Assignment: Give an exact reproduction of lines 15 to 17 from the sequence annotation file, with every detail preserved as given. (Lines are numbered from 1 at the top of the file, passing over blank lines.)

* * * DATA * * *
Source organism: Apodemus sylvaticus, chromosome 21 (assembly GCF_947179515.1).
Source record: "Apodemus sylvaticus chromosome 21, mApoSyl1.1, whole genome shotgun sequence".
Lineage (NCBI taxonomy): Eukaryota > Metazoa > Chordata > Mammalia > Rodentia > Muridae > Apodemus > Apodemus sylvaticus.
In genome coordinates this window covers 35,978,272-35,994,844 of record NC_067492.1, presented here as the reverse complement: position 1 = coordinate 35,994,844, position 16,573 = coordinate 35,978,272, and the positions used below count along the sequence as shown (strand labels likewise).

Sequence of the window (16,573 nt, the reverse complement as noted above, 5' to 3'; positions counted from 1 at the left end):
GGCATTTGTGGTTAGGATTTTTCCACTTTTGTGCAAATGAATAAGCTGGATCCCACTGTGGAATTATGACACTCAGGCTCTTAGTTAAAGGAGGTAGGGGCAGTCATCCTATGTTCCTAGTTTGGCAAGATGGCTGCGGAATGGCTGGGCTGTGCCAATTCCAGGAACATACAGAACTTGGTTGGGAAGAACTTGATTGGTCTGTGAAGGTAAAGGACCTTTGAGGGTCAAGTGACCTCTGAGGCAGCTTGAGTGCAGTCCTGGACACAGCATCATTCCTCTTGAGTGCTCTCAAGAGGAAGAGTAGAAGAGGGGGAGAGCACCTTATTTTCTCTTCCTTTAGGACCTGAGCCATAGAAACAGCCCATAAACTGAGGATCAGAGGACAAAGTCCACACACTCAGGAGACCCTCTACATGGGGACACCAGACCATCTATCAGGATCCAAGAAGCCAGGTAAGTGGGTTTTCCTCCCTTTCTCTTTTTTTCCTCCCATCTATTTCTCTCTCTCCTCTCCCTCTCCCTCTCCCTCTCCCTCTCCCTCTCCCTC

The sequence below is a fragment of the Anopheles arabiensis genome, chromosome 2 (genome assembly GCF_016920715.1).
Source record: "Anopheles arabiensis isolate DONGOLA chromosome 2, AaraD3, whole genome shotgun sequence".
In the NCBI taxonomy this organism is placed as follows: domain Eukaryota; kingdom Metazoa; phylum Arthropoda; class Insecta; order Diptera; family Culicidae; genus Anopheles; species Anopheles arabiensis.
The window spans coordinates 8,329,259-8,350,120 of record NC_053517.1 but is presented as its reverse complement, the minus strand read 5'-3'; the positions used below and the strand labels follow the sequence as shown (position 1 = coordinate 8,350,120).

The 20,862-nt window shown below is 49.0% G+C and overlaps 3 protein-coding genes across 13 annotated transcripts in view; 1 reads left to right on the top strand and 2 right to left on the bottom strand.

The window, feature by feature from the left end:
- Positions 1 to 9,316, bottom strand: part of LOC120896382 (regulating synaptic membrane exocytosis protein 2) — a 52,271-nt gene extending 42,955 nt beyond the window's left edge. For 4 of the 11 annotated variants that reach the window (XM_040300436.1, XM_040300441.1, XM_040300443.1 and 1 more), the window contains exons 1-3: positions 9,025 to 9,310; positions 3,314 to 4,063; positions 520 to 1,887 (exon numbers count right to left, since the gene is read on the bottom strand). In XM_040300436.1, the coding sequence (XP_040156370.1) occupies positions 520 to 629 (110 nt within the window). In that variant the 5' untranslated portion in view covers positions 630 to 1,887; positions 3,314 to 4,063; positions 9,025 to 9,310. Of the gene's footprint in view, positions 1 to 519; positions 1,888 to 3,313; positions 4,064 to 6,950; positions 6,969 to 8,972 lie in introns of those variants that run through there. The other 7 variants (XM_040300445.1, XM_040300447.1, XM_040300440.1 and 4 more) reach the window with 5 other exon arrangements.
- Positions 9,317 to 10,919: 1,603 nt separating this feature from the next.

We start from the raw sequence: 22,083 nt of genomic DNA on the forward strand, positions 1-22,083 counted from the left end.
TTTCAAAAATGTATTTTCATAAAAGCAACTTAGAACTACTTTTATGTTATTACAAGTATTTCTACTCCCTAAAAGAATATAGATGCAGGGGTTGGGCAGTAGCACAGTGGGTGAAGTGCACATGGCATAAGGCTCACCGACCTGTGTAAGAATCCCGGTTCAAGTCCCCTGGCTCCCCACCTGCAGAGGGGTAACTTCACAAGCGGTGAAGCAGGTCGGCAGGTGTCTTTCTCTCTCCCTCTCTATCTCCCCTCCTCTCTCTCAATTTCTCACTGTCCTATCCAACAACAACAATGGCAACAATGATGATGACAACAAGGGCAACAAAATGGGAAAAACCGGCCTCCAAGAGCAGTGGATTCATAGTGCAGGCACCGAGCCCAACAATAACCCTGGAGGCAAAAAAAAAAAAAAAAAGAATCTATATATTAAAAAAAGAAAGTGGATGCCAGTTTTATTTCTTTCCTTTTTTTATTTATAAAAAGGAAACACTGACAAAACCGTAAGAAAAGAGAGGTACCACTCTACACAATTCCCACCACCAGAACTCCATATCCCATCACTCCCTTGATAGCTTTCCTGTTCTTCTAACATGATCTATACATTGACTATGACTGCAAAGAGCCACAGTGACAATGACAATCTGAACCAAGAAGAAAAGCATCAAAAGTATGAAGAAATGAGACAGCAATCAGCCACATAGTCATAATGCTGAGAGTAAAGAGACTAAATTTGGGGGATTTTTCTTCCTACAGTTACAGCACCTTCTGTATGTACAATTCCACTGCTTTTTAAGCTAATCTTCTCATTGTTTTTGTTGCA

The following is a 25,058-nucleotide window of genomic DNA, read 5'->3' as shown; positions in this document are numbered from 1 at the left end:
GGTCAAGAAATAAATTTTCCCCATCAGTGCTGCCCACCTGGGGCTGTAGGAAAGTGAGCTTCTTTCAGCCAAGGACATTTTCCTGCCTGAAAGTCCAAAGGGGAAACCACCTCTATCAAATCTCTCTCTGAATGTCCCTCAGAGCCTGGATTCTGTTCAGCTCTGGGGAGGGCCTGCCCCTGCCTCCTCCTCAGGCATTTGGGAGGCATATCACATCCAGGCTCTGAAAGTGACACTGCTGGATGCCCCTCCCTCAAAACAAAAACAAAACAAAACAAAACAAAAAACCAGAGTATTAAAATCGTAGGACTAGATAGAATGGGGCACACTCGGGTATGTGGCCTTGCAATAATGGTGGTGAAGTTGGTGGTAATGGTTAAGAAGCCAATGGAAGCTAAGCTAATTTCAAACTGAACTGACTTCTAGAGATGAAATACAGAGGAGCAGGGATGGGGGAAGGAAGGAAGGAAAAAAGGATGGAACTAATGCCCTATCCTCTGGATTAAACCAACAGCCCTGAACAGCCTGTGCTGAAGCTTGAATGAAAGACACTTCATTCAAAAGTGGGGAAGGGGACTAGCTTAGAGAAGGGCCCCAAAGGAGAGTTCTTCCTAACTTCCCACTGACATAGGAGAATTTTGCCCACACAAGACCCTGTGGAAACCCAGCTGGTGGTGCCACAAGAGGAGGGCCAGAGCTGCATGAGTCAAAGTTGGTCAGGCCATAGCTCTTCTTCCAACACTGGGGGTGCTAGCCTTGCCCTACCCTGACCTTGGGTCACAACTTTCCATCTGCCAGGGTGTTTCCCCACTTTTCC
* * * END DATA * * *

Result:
We start from the raw sequence: 22,083 nt of genomic DNA on the forward strand, positions 1-22,083 counted from the left end.
TTTCAAAAATGTATTTTCATAAAAGCAACTTAGAACTACTTTTATGTTATTACAAGTATTTCTACTCCCTAAAAGAATATAGATGCAGGGGTTGGGCAGTAGCACAGTGGGTGAAGTGCACATGGCATAAGGCTCACCGACCTGTGTAAGAATCCCGGTTCAAGTCCCCTGGCTCCCCACCTGCAGAGGGGTAACTTCACAAGCGGTGAAGCAGGTCGGCAGGTGTCTTTCTCTCTCCCTCTCTATCTCCCCTCCTCTCTCTCAATTTCTCACTGTCCTATCCAACAACAACAATGGCAACAATGATGATGACAACAAGGGCAACAAAATGGGAAAAACCGGCCTCCAAGAGCAGTGGATTCATAGTGCAGGCACCGAGCCCAACAATAACCCTGGAGGCAAAAAAAAAAAAAAAAAGAATCTATATATTAAAAAAAGAAAGTGGATGCCAGTTTTATTTCTTTCCTTTTTTTATTTATAAAAAGGAAACACTGACAAAACCGTAAGAAAAGAGAGGTACCACTCTACACAATTCCCACCACCAGAACTCCATATCCCATCACTCCCTTGATAGCTTTCCTGTTCTTCTAACATGATCTATACATTGACTATGACTGCAAAGAGCCACAGTGACAATGACAATCTGAACCAAGAAGAAAAGCATCAAAAGTATGAAGAAATGAGACAGCAATCAGCCACATAGTCATAATGCTGAGAGTAAAGAGACTAAATTTGGGGGATTTTTCTTCCTACAGTTACAGCACCTTCTGTATGTACAATTCCACTGCTTTTTAAGCTAATCTTCTCATTGTTTTTGTTGCA

The following is a 25,058-nucleotide window of genomic DNA, read 5'->3' as shown; positions in this document are numbered from 1 at the left end: